We don’t really need to be told how lighting can affect how you’re feeling. There’s a reason we refer to darker colours as “depressing” and lighter colours as “happy”, and we’ve all experienced dim lighting deflating our mood or a dingy space depressing motivation. But just how much does light affect health? Could it, for example, affect physical recovery in hospital? This article will take a look at research relating to natural light, artificial light and health in the workplace as well as some recent research into light in hospitals.
Lighting in the workplace
There are both physical and physiological consequences of poorly managed lighting in the workplace. Problems with eyestrain have chequered the workplace for over a decade now; The Steelcase Worldwide Office Environment Index carried out in 1991 found that 64% of computer users listed eyestrain as the number one health hazard in the workplace, and with increasing reliance on computers screens and monitors, the scope for these problems to get worse is looming threat.
But it’s not just employee perspective which is the problem – efficiency at work place drops in correlation with eyestrain. A study by Cornell University indicates that 24% of workers in a poorly lit environment reported a loss of work time due to vision problems and discomfort. Generally, the time lost was well over 15 minutes per day, which translates to giving every worker an extra week of paid holiday per year.
The physiological and psychological impact
We’ve all experienced light affecting our mood. Light encourages the production of vitamin D, melatonin and serotonin which helps to regulate our body clock and keeps us working productively. Serotonin also keeps moods regulated and lifted. If the balance between serotonin and melatonin release becomes skewed, and the circadian rhythm is affected then this can have a whole range of detrimental health consequences including poor concentration, tiredness, and a lowered mood. Indeed, a recent study assessing the use of light in hospital reported that patients exposed to a lot of light during recovery experienced less perceived stress and less pain, taking 22% less analgesic medication per hour compared with patients in a dimmer room, with 21% less pain medication costs incurred.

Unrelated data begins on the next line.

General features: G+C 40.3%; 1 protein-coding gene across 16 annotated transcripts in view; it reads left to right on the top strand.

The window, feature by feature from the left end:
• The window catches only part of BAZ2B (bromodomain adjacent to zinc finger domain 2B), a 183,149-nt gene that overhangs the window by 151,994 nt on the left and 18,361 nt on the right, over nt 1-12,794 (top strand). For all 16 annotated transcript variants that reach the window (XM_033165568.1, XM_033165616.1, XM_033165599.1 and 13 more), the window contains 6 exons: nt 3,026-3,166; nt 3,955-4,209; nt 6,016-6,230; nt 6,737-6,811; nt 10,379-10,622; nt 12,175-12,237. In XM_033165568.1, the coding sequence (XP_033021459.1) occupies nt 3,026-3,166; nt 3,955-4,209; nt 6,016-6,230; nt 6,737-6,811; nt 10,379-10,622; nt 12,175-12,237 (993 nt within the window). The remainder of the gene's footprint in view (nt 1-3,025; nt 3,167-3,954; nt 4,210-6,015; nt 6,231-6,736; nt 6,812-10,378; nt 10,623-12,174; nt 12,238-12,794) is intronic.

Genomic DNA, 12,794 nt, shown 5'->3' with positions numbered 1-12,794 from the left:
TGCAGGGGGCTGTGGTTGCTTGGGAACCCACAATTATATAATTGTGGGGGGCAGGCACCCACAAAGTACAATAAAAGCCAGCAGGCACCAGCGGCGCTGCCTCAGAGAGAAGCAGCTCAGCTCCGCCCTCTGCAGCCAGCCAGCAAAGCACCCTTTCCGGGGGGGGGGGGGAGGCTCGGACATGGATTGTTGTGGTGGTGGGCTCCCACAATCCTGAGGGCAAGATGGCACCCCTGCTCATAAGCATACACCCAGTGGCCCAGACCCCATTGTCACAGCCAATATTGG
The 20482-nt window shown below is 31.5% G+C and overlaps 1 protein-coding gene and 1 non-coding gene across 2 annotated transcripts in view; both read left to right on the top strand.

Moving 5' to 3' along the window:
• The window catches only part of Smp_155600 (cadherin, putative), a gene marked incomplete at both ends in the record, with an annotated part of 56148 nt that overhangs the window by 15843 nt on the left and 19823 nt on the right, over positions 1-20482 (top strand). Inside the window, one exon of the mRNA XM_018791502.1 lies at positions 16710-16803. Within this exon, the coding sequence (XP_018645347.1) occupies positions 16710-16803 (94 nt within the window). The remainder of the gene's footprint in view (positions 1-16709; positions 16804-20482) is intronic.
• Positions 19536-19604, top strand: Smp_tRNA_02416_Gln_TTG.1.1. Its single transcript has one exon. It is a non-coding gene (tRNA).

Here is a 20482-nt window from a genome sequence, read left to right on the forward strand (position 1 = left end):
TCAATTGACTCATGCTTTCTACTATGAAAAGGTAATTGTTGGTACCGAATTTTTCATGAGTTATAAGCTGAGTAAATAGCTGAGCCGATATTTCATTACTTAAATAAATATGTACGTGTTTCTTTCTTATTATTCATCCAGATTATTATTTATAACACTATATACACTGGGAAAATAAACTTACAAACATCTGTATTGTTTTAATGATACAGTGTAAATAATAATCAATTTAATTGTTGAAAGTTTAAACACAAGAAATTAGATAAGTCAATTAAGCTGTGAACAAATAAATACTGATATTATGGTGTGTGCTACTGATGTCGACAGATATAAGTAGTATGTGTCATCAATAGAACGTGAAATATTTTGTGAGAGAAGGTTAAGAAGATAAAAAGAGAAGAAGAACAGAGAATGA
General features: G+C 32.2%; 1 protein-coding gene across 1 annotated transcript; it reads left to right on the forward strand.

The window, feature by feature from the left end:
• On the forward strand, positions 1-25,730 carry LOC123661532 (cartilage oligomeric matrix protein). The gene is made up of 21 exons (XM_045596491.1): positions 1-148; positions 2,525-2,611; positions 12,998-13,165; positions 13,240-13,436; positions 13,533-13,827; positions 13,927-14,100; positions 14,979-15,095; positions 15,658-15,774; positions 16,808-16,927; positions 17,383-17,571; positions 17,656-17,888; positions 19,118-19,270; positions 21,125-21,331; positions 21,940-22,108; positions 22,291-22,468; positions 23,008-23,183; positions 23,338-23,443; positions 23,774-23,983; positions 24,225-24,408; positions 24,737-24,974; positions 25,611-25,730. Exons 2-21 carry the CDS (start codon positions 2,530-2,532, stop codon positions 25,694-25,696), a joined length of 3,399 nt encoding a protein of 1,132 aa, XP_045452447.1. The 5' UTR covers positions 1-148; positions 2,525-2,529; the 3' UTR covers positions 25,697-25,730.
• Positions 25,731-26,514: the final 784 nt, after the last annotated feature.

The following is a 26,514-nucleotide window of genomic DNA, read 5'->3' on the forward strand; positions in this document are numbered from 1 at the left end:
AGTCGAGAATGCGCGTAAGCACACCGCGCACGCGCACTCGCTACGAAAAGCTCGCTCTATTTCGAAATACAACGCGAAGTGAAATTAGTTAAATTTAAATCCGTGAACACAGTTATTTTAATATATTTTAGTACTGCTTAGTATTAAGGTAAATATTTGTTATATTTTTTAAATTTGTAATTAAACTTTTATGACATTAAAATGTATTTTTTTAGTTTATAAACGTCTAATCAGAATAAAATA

How can you ensure your workplace is properly lit?
The best way to ensure your workplace lighting is enhancing employees productivity and mood is to engage a lighting professional who can not only give you recommendations on how to light your space to reduce health problems for workers. Ergonomic monitors will work in harmony with your employees bodies and mount lcd arms make it easier for employees to position screens so as to reduce eye strain. Fortunately a lighting professional should also have the know-how to engineer the lighting so it fits into your office and be able to make sustainable recommendations.Back to posts